The 98 mph-tantrum: Strickland will play villain, or have villainy thrust upon him

The 98 mph-tantrum: Strickland will play villain, or have villainy thrust upon him

Hunter Strickland’s next fifteen-minutes-of-fame moment has not gone well, and without claiming to know him well enough to speculate well, I would guess that he will work very hard to make it not matter.

His decision to throw at Washington’s Bryce Harper in belated response to Harper’s two home runs against him in the 2014 playoffs (and no, we’re not buying the “it got away from me” story) has been almost universally savaged as an act of potentially dangerous petulance. Strickland, who plays at being the defiant sort – a bit like Madison Bumgarner, though comparisons are typically dodgy by their very nature – seemed neither contrite nor even bothered by the event or its aftermath.

He seemed, in fact, like he’d be willing to do it all again if given another chance.

But that’s conjecture, of which there is much, without a lot of evidence, of which there is only the act and its images, like Buster Posey opting out of the subsequent brawl, and Jeff Samardzija taking out Michael Morse like a free-range scud, and Strickland being dragged/mauled off the field against his will by George Kontos, Hunter Pence and Mac Williamson.

We can infer from these things that (a) some of his fellow players are skeptical of his temper, (b) that Samardzija will never not be a wedge-buster at heart, and (c) Hunter Strickland will find out the real price of being reduced to a caricature by Big Hot-Take.

It’s a story as old as electronic scoreboards – the guy who either decides to play the villain or has villainy thrust upon him, and decides to iron-jaw his way through the reaction. Strickland gave in to a moment of three-year-old pique over what was essentially his own failure, forgetting that one of the many unwritten rules of baseball is that while you might throw at a guy in defense of your team, you don’t endanger your teammates by settling an individual score – especially when you’re the one who ultimately won.

Strickland has been one of the best relievers the Giants have this year, so his career was on a slow but discernible rise after its original difficult start. But he has in one moment decided to define himself to the outside world as the guy who reprised one of his lowest moments with a 98-mph tantrum, and the weight that comes with that is heavy at first and only gets worse with time.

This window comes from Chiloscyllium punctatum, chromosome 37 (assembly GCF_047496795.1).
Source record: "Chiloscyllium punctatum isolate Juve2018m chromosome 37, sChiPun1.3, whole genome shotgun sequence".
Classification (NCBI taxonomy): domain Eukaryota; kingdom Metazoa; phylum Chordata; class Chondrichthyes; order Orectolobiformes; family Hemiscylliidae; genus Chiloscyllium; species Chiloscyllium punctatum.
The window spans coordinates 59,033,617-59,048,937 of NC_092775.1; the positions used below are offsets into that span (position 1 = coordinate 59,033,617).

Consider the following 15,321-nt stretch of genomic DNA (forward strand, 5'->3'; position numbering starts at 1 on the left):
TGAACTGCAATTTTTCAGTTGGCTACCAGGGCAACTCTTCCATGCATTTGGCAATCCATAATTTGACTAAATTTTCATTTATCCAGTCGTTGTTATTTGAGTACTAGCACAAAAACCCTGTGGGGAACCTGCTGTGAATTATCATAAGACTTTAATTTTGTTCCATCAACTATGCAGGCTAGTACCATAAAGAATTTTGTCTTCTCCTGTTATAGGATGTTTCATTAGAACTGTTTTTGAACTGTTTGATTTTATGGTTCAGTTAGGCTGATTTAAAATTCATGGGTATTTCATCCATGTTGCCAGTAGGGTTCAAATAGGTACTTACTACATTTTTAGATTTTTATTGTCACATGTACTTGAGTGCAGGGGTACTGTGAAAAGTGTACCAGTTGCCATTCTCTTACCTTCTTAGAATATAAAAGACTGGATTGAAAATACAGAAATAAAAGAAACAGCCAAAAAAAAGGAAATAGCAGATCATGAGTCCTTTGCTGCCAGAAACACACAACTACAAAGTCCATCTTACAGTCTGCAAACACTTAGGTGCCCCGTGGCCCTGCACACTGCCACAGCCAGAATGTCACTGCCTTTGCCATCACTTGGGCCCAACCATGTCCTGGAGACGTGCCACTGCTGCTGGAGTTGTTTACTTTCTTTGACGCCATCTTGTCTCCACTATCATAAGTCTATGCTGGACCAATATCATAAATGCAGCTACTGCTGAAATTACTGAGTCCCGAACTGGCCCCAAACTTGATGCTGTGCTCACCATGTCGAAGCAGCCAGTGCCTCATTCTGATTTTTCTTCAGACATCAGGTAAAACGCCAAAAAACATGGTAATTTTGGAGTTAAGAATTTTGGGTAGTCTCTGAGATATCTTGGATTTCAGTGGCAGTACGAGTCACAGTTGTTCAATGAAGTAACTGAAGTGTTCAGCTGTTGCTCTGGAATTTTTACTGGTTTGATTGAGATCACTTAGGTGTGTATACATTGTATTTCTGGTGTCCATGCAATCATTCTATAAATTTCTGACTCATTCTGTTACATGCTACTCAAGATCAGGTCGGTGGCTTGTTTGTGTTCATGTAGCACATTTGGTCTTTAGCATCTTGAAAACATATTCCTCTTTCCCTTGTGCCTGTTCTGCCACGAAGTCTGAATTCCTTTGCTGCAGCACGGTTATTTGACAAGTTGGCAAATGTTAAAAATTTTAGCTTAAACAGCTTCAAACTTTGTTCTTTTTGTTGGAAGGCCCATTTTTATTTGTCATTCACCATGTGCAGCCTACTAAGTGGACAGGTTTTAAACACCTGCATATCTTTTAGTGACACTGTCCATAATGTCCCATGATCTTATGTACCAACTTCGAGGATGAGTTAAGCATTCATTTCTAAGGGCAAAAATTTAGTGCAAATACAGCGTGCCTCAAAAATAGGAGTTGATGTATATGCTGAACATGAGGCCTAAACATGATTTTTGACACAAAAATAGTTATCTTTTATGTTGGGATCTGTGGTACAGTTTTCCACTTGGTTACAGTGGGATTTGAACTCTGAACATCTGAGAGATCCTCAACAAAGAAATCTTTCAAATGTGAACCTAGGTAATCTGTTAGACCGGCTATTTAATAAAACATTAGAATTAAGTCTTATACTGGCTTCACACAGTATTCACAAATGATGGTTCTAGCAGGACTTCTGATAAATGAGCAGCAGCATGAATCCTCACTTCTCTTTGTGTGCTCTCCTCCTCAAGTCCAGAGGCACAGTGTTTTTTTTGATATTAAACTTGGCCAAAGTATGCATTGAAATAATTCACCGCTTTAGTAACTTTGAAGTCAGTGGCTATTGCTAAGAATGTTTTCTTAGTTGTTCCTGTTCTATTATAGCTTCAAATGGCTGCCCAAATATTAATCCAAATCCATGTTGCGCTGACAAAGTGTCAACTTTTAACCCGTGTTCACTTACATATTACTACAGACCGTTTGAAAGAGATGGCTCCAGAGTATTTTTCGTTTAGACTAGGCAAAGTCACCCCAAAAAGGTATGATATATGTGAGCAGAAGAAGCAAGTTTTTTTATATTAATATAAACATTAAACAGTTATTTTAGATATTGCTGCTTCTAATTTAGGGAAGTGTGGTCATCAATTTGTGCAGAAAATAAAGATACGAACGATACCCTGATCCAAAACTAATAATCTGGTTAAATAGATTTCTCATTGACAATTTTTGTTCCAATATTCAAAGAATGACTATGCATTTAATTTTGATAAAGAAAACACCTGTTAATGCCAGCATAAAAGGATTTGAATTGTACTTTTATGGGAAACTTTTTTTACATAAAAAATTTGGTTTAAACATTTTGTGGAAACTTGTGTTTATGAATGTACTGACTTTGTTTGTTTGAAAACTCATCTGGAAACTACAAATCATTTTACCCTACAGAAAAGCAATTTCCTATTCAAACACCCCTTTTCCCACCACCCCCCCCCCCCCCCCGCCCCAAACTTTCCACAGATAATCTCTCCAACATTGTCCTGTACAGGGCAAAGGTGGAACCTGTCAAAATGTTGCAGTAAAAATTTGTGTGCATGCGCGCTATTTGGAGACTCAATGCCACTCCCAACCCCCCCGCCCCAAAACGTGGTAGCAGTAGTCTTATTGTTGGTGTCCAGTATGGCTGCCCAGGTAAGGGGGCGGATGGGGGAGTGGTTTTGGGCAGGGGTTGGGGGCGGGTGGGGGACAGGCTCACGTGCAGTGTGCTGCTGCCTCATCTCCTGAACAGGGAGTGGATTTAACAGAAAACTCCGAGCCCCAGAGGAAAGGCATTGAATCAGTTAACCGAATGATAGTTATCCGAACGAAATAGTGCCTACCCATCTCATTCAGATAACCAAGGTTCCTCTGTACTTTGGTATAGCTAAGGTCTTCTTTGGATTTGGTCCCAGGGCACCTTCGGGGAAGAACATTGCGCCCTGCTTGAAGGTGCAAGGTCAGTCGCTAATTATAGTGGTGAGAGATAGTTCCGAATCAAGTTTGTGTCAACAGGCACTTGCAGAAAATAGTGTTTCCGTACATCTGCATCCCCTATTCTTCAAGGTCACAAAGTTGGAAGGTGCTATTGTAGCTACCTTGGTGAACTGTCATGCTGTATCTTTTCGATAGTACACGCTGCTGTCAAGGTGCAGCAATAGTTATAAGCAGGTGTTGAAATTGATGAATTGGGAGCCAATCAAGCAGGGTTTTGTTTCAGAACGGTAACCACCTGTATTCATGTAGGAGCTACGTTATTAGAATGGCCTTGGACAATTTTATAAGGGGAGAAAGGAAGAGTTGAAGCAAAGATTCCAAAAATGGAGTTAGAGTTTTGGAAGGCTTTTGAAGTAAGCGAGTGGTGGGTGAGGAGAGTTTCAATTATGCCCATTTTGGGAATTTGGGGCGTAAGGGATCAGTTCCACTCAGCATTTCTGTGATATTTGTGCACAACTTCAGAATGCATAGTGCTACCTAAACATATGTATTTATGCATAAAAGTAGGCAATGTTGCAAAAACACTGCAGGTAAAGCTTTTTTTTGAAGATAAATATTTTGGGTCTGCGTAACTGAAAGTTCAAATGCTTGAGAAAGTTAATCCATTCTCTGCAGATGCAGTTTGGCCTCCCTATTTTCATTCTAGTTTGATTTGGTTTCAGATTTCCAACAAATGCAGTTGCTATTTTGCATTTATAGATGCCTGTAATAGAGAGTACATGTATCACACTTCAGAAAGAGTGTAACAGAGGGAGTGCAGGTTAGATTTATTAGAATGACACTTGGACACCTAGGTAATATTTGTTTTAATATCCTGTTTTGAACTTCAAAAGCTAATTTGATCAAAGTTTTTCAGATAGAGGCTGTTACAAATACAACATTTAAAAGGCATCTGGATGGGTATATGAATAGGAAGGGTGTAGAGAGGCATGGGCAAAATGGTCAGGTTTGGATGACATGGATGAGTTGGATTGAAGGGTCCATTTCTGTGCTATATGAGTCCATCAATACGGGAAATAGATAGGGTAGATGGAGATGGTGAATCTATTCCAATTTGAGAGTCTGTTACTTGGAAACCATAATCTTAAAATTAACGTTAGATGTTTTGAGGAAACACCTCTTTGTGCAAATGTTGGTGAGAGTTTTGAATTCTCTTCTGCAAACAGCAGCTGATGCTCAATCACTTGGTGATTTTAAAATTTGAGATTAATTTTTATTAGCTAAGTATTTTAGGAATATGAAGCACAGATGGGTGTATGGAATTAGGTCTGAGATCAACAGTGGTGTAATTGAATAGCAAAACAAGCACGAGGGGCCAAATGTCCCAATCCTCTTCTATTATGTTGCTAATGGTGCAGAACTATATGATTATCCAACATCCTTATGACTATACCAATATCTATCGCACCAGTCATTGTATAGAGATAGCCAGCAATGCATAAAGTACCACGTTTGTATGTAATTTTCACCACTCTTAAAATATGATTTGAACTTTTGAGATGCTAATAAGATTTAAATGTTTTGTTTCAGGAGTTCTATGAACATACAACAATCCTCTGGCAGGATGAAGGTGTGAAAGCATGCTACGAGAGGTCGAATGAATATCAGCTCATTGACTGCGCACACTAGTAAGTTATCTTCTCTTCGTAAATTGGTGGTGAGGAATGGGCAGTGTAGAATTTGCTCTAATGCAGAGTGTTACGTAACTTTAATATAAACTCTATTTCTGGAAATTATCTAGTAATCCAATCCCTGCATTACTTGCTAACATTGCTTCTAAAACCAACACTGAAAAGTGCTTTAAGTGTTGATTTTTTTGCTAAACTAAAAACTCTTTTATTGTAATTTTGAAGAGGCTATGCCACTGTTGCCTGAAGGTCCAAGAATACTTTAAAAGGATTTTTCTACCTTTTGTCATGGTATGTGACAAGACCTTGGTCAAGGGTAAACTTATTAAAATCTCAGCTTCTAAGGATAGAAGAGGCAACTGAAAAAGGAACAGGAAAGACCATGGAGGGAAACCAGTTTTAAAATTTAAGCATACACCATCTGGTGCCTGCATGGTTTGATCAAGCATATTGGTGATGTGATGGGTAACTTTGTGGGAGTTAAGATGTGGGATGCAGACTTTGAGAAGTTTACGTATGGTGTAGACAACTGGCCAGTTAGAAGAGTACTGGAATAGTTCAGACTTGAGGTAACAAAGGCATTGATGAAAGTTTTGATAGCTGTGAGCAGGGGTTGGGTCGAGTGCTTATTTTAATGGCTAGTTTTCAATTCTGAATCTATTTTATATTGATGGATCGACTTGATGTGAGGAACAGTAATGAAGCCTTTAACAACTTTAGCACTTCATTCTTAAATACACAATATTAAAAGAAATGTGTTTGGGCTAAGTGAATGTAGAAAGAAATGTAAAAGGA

And while he is facing it, he is facing it face-first without fully understanding the continuing price of being the designated bad guy. Nobody ever does until they got through it, and only the most obstinate and successful athletes even have a fighting chance to break even with an amorphous public that can’t be seen, felt or argued with.

See Green, Draymond.

Maybe an apology, which Strickland is loath to provide, could change the narrative assigned to him, because let’s face it, we give great deference to the quality of one’s apology. But if Strickland is going to power through this chin-out and in full defiance, his career will be marked by endless replays of the Harper incident, which we feel fairly secure saying he will not enjoy.

But it’s what he seems to be signing on to, on the theory that he will not give in to public pressure or opprobrium. He is going to find out that it isn’t the easy matter it seems, but it is not something he can be told. He will have to experience it, over and over and over again, and the difficulty of carrying that tonnage is not to be underestimated.

In short, in the world of celebrity (and even a setup man in the major leagues like Strickland is a celebrity of sorts), you are defined by the public based on whom that public decides you are, no matter how true or false a read that might be. That’s a tough pull for all but the most successful athletes and hide-bound personalities, because it can go on for years.